With the new year, we’re starting a lot of new journeys. The earth moves in cycles, and a new one is beginning. This can bring new energy, new challenges and new power. It can also bring new opportunities to get into new practices or rededicate yourself to practices that you might want to be more serious about. This can be a good time to get into a new type of magic, perhaps you want to start doing candle magic or kitchen magic this year? It can also be a good time to start new rituals. Maybe you want to start grounding yourself more often. Whatever your goal is in the new year, I wish you the best of luck.
A New Year’s Resolution, in a lot of ways, is like a spell. You carefully choose what words you want, you say them at a specific time and you put a lot a lot of intention into them. They also hold within them a lot of power. You come up with a resolution in order to try to guarantee that you’ll have a happier, more successful, more positive year. You might craft a spell for the same exact reason. With that in mind, might I suggest that if you haven’t already made a resolution, or if you have and you’d like to put a little more oomph behind it, add some ritual and spellwork to your resolution. Gather ingredients that have to do with whatever you’re resolving to do, write your resolution on a piece of paper and burn it or bury it, come up with a rhyme that you can repeat to yourself, light a candle. Put a little more energy and intention behind your resolution than you normally would and see what happens.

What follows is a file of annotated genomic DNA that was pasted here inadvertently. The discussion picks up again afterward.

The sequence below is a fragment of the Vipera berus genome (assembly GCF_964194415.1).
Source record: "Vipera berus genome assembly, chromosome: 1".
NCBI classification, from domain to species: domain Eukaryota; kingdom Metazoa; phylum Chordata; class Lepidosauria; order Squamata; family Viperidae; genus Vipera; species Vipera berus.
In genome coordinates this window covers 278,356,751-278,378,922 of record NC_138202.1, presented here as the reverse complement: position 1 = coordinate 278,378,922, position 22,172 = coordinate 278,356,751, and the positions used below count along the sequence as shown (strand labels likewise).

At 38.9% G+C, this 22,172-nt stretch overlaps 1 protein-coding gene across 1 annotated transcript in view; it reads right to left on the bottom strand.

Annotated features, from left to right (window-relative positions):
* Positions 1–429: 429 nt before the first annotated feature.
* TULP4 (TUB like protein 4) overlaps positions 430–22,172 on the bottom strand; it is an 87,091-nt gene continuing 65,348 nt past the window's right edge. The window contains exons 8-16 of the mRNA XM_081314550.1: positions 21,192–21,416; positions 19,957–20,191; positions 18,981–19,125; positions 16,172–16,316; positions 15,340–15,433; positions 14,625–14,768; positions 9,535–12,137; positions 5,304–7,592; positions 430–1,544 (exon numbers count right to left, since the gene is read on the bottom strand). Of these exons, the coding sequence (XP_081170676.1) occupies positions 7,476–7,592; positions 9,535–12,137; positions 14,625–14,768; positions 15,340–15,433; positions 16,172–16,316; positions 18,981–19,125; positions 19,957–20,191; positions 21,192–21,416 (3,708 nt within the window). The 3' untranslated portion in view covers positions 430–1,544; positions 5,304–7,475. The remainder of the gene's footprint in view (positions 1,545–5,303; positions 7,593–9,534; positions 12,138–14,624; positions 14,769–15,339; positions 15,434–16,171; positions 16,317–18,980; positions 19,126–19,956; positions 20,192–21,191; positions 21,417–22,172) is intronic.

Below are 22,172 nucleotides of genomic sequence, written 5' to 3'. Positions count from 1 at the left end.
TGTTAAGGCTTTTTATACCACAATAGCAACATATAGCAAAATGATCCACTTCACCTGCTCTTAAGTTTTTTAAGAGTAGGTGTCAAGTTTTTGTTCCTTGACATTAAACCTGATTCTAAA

Here at Autostraddle, we’ve been our regular witchy selves, delivering the best coven content we can. Corina returned with yet another brilliant set of horoscopes, giving all of the signs great advice for starting off the new year on the right foot and with the right energy. Beth, our Queen of the Wheel, wrote two tarot columns, one about facing change and transformation in the new year, and another on how to start a new Tarot routine in the New Year. Over in my other column, Drawn to Comics, I talked about Mooncakes, Suzanne Walker and Wendy Xu’s absolutely wonderful webcomic about a queer Chinese-American witch and her non-binary werewolf friend. Finally, in Also.Also.Also, Laneia taught us all how to play Quidditch Beer Pong.